The biggest change in media companies over the last two decades is the shift away from physical products — printed magazines, books, newspapers, catalogs, etc. — toward digital content such as blogs, native advertising and video.
Many people assume because there's no physical product in digital media, costs are automatically lower than in traditional media. This is simply not true. The digital ecosystem comprises many different fees, residuals, royalties and so on. Moreover, the abstract nature of these costs can present a bookkeeping challenge.
Five Percent of What?
The abstraction inherent in digital media can make it difficult not only to determine both revenue and costs, but also to clearly spell out the system of measurement. From publishing content to purchasing digital ads, it can be hard to tell exactly where your budget goes. If you're running an ad campaign on social media, for example, are you paying for clicks or conversions?
The content side can be just as challenging. However, there are a few rules of thumb digital media companies should know. First and foremost: It's always better to own your content than to pay for content owned by a third party because of intellectual property rights.
Consider a simple photograph. If you commission a photograph — i.e. pay the photographer a one-time fee to shoot the image, which then becomes your intellectual property — you're free to publish that photograph wherever and whenever you wish. You can use it in perpetuity without ever paying another dime. If, on the other hand, you pay the photographer for use of an existing image, you're restricted to using that image only for a single specified purpose and/or a limited time. The number of page views can also impact the price.
If you intend to use a photograph (or video clip) for many different applications over an extended time, it can end up costing much more to pay for the ongoing rights than to purchase them outright. And that's to say nothing of all the hosting fees you'll have to pay on top of the rights fees.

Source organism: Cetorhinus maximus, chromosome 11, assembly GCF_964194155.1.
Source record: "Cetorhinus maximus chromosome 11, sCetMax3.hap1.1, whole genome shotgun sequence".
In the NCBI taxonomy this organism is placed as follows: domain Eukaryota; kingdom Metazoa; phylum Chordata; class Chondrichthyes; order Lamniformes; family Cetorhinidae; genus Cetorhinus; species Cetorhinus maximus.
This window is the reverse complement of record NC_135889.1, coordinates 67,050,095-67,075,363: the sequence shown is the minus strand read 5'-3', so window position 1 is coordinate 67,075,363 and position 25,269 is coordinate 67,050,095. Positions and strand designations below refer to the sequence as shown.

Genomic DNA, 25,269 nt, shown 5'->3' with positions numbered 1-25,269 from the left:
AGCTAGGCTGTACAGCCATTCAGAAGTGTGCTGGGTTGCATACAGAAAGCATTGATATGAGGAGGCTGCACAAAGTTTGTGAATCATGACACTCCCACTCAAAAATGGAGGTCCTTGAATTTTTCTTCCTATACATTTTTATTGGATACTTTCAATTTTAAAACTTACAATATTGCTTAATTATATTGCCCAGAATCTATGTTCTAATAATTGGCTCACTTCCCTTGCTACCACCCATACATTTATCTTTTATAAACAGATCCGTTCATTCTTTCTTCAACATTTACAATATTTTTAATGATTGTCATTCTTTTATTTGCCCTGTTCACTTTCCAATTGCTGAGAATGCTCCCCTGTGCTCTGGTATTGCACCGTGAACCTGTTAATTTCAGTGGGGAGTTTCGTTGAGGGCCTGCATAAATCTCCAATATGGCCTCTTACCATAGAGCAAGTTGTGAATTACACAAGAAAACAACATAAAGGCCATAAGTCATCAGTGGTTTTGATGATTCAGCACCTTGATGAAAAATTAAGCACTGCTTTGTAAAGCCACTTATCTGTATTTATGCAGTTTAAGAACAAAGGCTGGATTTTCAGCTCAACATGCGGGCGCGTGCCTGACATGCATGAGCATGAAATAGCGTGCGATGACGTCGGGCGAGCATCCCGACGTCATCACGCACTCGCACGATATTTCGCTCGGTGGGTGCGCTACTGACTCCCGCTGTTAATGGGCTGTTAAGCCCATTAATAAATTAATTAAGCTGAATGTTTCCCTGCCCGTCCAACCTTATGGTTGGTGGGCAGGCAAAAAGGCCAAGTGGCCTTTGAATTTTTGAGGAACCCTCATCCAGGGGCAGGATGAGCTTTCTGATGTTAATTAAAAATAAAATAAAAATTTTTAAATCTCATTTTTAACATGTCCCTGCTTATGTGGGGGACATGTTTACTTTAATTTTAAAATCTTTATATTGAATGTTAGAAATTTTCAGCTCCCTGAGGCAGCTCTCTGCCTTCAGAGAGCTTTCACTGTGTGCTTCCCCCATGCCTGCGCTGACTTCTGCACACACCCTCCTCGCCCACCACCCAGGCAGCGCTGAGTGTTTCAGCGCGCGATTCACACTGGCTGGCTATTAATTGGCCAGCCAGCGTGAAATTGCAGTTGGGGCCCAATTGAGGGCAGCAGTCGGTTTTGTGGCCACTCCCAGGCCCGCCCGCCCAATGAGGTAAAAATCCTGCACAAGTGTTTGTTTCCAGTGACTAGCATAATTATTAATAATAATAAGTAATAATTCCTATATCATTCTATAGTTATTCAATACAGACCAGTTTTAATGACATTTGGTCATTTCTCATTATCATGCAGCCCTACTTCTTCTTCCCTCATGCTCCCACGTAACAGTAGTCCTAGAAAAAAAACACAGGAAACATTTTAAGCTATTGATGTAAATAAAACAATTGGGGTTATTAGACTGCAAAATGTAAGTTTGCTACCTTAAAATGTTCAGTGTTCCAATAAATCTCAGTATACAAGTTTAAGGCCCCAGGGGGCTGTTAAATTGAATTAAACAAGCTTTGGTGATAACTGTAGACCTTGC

One of the key concepts in bookkeeping for digital media production is modified adjusted gross receipts (MAGR). Basically, this means you start with the total amount of revenue a given piece of content generated and then subtract various costs such as production fees.
In one sense, MAGR is similar to the difference between net sales and gross sales in retail, where you start with the gross receipts and subtract cost of goods sold (COGS) to determine the net. What distinguishes MAGR is, again, the nebulous nature of many expenses, not to mention the sheer volume of them. Take, for example, the sliding scale for things like prints and advertising in the film industry. As one industry insider notes, "It needs to be said that these are malleable concepts."
The Best Defense Is a Good Offense (and Vice Versa)
The fluid nature of digital media can be either a blessing or a curse from a bookkeeping perspective. In general, it's better to take a proactive rather than a reactive approach to defining terms and asserting claims — and to document industry practices to support your position.
The bottom line? In addition to a knowledgeable bookkeeper, you'll need a lawyer who is well-versed in production deals to clearly spell out as many details as possible, such as how MAGR is calculated, to avoid any issues further down the line.